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Old 11-19-2011, 07:45 AM   #301
kirkster70 OP
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Originally Posted by mike-s View Post
That is a nifty bit of repairwork.

I am looking forward to the day we buy a place with a garage where i can do this suff relatively unimpeded.

I am able to do it by running a LONG power cord from my neighbours down outside our unit block to a sheltered area underneath, but viable as it it, it still feels hell-cowboy and i've yet to try it, though she's quite happy for me to do it. My welder is only a 110Ampre stick one and will happily run on standard mains cords.

Hmm, i might try it out sometime soon, just get some stock together and have at it & see what i come up with.
Thanks, Mike!

Go for it! Once you get the ball rolling, you will be surprised at what you can do with a welder.
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Old 11-19-2011, 08:00 AM   #302
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Start with some raw ingredients...



Add a pinch of mutilation...



Set the oven, and we'll be eating cookies in 8 minutes! YES!



Seriously. Welding is just like baking cookies. Use the right "ingredients", set the "oven" right, and the "cookies" turn out great.



I set my machine for 3/16" material, flowing argon/co2 @ 25 cfh, using 0.35 solid wire. I like the 0.35 size because as you can see from the chart on the welder, you can use it on thin materials all the way up to 1/2". I normally use the "pulling" technique - starting farthest away and "pulling" the weld to me. The pencil line on the paper demonstrates the pattern i use to get the weld shown above. I pause for a split second on the outer left and right edges for good penetration. Why hack up a perfectly good wrench? KLRistas already know...



Just in case you're not a KLRista, it's a homemade "Doohickey" tool for balancer lever / spring replacement. My KLR has 22,000 miles and just started feeling a little more buzzy than normal. I could feel it through the pegs. Upon inspection, I don't even see the lever spring. $40 worth of Eagle Mike parts will solve that.

kirkster70 screwed with this post 11-19-2011 at 08:13 AM
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Old 11-19-2011, 08:51 AM   #303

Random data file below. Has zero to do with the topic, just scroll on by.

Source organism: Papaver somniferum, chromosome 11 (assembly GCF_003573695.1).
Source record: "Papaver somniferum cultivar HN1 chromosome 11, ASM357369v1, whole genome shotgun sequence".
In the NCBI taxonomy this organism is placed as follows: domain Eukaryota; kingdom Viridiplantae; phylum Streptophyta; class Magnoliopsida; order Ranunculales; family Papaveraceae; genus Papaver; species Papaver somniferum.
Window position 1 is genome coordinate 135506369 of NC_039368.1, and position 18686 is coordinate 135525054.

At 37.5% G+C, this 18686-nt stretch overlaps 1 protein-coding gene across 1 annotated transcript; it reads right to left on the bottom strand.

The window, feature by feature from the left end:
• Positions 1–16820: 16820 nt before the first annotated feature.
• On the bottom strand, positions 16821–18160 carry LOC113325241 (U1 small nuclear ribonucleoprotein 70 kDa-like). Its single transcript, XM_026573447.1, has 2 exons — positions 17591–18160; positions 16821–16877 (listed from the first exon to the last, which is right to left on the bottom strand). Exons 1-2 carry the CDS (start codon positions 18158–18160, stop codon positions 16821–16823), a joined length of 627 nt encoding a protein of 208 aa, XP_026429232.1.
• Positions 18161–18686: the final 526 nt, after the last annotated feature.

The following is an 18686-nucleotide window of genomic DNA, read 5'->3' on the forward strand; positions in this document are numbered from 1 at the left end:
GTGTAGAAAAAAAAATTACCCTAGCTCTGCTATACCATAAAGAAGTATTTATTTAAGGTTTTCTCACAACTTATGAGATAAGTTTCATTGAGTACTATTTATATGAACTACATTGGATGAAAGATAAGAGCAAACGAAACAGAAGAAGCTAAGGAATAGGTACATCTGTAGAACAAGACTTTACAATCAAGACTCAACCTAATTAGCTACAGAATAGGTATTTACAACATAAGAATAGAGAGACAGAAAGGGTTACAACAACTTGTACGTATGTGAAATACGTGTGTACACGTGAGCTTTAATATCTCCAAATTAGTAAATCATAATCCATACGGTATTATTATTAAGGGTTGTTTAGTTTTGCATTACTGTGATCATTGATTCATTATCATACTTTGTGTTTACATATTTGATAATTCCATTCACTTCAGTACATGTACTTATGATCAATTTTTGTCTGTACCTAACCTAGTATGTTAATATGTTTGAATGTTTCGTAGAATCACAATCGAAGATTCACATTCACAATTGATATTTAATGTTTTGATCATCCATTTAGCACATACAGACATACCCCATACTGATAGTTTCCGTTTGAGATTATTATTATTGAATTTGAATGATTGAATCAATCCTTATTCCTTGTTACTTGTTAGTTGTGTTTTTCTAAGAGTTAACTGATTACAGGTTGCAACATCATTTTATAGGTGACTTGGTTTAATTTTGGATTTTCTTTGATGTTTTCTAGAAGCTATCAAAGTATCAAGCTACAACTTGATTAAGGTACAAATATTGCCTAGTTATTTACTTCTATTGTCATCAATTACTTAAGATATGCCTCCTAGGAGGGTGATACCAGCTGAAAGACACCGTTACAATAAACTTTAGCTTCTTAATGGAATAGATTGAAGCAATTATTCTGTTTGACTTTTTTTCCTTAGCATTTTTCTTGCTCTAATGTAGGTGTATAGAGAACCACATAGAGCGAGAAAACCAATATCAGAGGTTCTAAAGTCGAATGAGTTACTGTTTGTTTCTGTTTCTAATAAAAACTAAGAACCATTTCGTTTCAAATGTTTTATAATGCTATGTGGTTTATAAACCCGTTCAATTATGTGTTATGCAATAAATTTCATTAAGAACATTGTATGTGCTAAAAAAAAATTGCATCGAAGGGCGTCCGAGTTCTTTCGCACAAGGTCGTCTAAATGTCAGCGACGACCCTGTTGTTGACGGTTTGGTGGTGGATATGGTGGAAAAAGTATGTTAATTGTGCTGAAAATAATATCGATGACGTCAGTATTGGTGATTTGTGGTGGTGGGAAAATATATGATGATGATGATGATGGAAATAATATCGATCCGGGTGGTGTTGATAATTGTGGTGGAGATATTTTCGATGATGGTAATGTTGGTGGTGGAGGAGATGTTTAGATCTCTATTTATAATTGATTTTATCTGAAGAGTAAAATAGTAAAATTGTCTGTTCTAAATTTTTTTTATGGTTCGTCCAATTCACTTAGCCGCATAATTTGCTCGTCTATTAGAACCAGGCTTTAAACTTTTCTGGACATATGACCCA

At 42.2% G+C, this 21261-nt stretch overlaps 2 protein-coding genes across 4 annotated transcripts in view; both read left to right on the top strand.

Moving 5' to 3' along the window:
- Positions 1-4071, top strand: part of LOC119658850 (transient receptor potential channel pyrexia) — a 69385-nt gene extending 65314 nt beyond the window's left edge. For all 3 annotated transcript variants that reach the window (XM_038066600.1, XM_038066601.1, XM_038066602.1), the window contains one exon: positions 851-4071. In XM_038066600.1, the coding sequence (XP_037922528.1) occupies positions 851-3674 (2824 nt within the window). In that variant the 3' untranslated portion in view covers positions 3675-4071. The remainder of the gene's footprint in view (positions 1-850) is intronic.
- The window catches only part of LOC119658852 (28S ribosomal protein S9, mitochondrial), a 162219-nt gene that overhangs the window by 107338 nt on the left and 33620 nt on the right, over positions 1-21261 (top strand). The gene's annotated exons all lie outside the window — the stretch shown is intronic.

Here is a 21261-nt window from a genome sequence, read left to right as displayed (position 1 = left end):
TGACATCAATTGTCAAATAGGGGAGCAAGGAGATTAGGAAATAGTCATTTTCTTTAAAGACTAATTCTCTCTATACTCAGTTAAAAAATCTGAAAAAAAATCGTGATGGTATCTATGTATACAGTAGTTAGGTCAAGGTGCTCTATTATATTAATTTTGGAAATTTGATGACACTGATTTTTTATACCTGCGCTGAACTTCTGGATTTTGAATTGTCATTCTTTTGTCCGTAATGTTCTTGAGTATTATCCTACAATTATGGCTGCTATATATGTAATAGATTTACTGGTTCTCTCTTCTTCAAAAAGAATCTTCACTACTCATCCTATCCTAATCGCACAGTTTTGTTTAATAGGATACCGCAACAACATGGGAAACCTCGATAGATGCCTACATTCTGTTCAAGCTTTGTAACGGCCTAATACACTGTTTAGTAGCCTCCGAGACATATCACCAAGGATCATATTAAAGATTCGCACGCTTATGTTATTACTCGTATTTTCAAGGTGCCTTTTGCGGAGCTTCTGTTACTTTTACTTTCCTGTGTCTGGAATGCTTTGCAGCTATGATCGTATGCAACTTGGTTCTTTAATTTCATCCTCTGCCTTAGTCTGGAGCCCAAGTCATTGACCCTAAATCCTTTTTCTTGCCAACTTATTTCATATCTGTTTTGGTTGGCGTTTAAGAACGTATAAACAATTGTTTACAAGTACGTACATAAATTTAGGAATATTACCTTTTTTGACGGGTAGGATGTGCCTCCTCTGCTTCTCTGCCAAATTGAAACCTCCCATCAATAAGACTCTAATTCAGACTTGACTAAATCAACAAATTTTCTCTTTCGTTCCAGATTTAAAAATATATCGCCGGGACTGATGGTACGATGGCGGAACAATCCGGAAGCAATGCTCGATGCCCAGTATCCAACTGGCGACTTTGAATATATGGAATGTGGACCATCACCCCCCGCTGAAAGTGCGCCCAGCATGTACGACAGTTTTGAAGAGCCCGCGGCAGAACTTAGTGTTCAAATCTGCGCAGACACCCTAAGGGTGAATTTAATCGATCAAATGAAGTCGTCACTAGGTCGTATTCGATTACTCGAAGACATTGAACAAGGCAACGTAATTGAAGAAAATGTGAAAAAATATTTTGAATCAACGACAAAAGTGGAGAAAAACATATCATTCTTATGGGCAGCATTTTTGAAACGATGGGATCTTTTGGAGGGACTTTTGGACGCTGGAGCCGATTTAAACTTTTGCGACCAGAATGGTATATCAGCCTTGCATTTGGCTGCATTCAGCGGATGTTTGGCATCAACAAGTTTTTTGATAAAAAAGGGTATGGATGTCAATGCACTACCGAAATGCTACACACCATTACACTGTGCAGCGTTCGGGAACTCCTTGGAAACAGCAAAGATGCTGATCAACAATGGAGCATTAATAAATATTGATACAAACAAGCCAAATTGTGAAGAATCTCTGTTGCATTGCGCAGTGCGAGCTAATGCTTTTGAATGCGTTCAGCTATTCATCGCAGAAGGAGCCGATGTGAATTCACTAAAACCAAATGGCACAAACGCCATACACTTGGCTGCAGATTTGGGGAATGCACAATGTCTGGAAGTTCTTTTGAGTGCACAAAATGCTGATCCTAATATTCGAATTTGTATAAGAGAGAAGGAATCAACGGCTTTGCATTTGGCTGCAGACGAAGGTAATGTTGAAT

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not any more






SAE on a metric??




cool stuff BTW. i bought a cheap HF spool welder. tried to do some stuff and gave up.
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Old 11-19-2011, 11:03 AM   #304
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Originally Posted by Dorzok View Post
cool stuff BTW. i bought a cheap HF spool welder. tried to do some stuff and gave up.
You can't expect too much with low duty cycle welders (you get what you pay for), but you can get pretty good results if you are patient. Mostly its just practice and learning for the operator that makes the biggest difference.
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Old 11-19-2011, 11:47 AM   #305
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Yup. I dont have a nifty guide table on the front of mine to tell me where to set the dials. But this thread makes me want to bust it out and start melting metal.

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Old 11-19-2011, 12:30 PM   #306
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Yes, you are 100% right - it's metric, but the 1 1/4" SAE is close enough to to have enough flat surface to hold. Try finding a 32mm (I think) box wrench at your local auto parts store. Not gonna happen.

Plus, I did some sluething first and discovered others have already been there-done that with a 1 1/4" wrench, so I let her rip.

- and I totally agree with JamesG. You're only as good as your tools. As a matter of fact, your tools can hold you back and make you think you're not very good, when in all actuality, the tool you're using isn't very good.

Plus, lots of guys get discouraged when running flux core on a MIG. Flux core has it's place (like outside when windy) but you won't get a good looking weld with flux core. Just like stick - stick welding is comparable to flux core MIG in many ways. Nothing wrong with either process at all and they all have their place. Just don't expect to get a "pretty" weld with stick or flux core MIG.

Even a cheapy welder does pretty good if it has provisions to throw a gas bottle on it. I have nearly zero spatter running Argon/CO2.

I know one thing, I am not a certified welder, but this Miller makes me look like I know what I'm doing. I'm still learning and have a lot to learn. I have worked with many tools over the years and I do know that your tools can either hold you back or they will allow you to grow.

Hand control and proper positioning makes a world of difference. I had good hand control from my airbrushing / pinstriping days, so I had a bit of a leg up in that respect. Sometimes I will mimic the movement to make sure I can make a weld pass without bumping my elbow or other obstruction before I actually stike an arc. You learn little tricks like that as you go. Don't get discouraged. Keep trying and you will get better and better.

kirkster70 screwed with this post 11-19-2011 at 12:44 PM
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Old 11-19-2011, 04:49 PM   #307
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^ Yep, you're right. A grinder will get rid of the spatter. I use a grinder a lot when I want something to look a certain way, or if a moving part needs to fit tight to something and the weld bead is in the way. Just keep in mind that grinding too much will take some strength away from the weld.

And I'm also not saying anything bad about stick or flux-core MIG. Those welds are as strong as any other.

I just don't want anyone to be discouraged when their welds don't turn out to look a certain way and think they are doing a bad job.